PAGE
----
A Look at Stambovsky v. Ackley


In selling a house, the seller has a number of responsibilities that they must consider. For example, they will certainly need to tell the perspective buyer if there any faults with the home. Inspections and other practices can reveal a great deal, regardless of what the seller chooses to reveal, but it is still a responsibility of that seller to offer full disclosure.

  • Does this include telling a potential buyer if a home is haunted?
  • The answer is going to surprise you. To appreciate the answer in full, you are going to want to look closely at cases such as Stambovsky v. Ackley.
  • What Is the Ghostbusters Ruling?

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Whether or not there is existence beyond death is not for this article to decide. We can’t tell you if the paranormal is for real. However, we can tell you that ghost and haunted house culture in our society is profound. For example, even if you are an unshakable atheist, absolutely convinced that we only get one trip around the game of life, you still have to consider the potential paranormal beliefs of others. If you are going to sell someone a house, and you know that the house has a history of being “haunted”, if only in terms of the perceptions of others, then it is your responsibility to disclose that to a potential seller.

All of this sounds ridiculous, but it is not without legitimate legal precedence. Furthermore, you will also find that the law tends to favor haunted houses against plaintiffs in lawsuits, provided it can be proven that the individual was injured through their understanding of what the haunted house would entail.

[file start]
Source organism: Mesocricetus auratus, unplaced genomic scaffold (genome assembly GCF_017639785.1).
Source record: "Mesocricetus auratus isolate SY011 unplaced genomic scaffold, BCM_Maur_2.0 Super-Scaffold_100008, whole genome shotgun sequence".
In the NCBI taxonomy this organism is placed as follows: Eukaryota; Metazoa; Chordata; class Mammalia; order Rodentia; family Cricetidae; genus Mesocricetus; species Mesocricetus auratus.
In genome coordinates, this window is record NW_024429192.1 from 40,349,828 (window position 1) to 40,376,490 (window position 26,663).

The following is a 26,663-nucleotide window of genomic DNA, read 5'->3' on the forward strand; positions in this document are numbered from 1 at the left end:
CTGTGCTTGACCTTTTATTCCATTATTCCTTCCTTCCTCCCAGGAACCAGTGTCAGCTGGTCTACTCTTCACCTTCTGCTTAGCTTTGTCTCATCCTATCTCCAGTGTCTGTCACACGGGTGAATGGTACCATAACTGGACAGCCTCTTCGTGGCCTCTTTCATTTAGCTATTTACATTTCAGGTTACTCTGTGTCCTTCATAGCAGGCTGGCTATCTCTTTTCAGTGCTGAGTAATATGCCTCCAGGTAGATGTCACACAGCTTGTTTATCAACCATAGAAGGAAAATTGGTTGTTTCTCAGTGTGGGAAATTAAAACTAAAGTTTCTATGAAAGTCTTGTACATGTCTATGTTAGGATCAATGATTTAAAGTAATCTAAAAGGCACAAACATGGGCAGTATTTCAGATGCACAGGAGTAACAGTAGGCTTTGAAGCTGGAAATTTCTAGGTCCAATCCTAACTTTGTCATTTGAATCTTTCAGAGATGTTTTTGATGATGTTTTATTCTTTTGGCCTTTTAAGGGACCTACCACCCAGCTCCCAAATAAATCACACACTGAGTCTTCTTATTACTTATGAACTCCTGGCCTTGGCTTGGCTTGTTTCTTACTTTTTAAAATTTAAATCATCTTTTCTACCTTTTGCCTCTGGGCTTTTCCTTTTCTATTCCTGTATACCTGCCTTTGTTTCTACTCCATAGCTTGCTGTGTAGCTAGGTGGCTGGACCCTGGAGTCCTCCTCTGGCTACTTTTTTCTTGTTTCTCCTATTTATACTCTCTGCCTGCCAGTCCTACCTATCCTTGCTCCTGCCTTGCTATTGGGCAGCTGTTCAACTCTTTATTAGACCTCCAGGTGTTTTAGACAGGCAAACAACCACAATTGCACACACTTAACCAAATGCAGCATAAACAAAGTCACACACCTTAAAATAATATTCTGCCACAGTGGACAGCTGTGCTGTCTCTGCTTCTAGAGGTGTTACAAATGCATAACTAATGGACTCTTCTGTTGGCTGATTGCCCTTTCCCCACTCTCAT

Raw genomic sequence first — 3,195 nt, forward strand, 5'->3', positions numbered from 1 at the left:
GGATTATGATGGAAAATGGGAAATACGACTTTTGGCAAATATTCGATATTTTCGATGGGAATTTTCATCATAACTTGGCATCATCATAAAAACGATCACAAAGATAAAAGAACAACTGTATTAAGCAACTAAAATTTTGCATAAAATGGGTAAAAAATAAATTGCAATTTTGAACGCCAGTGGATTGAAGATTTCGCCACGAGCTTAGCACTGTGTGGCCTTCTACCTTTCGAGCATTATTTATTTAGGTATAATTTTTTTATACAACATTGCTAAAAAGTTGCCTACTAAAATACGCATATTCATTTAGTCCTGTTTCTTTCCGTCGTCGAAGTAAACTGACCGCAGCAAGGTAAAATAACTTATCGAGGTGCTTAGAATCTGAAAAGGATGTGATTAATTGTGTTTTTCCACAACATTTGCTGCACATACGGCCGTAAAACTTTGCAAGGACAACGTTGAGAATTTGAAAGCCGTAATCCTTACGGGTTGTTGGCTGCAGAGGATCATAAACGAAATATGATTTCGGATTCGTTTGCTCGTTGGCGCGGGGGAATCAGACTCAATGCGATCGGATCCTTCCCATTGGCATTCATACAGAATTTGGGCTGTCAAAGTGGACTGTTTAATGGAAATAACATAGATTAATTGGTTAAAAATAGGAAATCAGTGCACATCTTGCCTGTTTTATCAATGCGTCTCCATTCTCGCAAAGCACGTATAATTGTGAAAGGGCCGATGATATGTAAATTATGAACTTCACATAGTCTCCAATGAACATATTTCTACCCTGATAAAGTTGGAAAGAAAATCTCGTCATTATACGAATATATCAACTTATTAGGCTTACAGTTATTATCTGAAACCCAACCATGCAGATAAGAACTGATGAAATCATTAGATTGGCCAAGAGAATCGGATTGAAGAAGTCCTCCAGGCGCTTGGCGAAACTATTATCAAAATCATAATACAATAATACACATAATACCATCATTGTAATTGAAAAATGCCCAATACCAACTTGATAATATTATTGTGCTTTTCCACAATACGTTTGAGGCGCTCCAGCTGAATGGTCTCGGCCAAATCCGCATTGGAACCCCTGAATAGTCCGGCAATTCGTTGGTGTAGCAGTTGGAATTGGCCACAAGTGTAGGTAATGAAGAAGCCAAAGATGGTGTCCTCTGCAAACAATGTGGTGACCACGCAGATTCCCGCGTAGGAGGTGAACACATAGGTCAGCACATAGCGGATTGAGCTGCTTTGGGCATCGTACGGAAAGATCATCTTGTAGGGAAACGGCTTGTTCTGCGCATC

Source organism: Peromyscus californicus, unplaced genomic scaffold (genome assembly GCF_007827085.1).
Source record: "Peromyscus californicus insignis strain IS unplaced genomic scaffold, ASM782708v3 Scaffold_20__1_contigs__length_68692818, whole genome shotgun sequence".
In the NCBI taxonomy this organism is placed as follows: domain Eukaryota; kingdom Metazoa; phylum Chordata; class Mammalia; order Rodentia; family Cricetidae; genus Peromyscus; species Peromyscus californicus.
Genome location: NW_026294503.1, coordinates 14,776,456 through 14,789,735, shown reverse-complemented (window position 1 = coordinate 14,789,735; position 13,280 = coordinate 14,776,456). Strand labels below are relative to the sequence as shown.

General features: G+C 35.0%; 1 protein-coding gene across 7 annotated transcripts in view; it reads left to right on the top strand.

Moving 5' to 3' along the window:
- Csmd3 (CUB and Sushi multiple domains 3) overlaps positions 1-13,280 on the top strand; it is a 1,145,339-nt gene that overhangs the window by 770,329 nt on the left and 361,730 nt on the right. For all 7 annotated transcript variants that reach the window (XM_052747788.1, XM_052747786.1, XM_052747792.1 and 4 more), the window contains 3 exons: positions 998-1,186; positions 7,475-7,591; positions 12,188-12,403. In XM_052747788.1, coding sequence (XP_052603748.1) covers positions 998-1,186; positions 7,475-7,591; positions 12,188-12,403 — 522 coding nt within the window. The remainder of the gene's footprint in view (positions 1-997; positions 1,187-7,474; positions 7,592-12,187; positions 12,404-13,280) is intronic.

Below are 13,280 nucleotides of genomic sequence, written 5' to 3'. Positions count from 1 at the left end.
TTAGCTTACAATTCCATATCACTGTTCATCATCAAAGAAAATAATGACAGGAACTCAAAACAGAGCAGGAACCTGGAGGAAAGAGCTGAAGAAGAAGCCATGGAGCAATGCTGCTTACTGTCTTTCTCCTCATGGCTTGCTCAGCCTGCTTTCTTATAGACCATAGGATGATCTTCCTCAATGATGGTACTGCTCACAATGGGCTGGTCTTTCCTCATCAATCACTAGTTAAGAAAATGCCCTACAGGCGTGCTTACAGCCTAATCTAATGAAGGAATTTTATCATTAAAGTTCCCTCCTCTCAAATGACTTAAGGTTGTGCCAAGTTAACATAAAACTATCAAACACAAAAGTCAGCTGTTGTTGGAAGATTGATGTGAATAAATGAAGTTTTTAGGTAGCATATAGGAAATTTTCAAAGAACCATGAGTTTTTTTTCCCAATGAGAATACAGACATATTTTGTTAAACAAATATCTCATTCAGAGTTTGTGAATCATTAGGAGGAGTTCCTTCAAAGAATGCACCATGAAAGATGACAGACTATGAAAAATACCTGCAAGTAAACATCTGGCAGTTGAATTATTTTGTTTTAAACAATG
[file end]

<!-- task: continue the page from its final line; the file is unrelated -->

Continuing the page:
A lot of this stuff can be traced back to a ruling that has since become known as the Ghostbusters Ruling. Also known as Stambovsky v. Ackley, the Ghostbusters Ruling essentially made it clear that if an individual had established in some form or fashion that their home was haunted, they would be required to tell a potential buyer about that later on. The law, basically states that if your house is considered to be legally haunted (Helen Ackley had reported her home to both Reader’s Digest and the local paper), then you have a responsibility to tell a potential buyer. In this case, the buyer was Jeffrey Stambovsky.

When Stambovsky discovered the home was haunted, he did two things.

Stambovsky v. Ackley Details

Upon learning that the house was considered to be haunted, Stambovsky made two gestures. The first gesture involved filing an action to basically call the whole thing off. The second thing he did was sue for the damages that were incurred through what he perceived to be fraudulent representation through Ackley and her real estate company.

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The New York Supreme Court dismissed his action. Stambovsky opted to appeal. This was heard in the New York Supreme Court’s Appellate Division. The majority opinion would wind up siding with Stambovsky. This opinion essentially stated that if haunted claims on a house had been in one or more national publications, then the seller could not fail to disclose that information later on. You can’t sell a house that you know is haunted, without disclosing the information. However, you can sell a house that you don’t think is haunted. If a potential buyer asks, you are under no directive to provide a concrete answer. Interestingly enough, the dissenting opinion insisted on strictly utilizing caveat emptor, the principle that the duty is on the buyer to discover any issues associated with any purchase.

Other Legal Considerations Regarding Haunted Houses

The aftermath of the case mentioned above has proven to be absolutely fascinating. The ruling continues to be upheld, and it has become a staple of textbooks, classrooms, and elsewhere.

The bottom line when selling a home, full disclosure remains vital.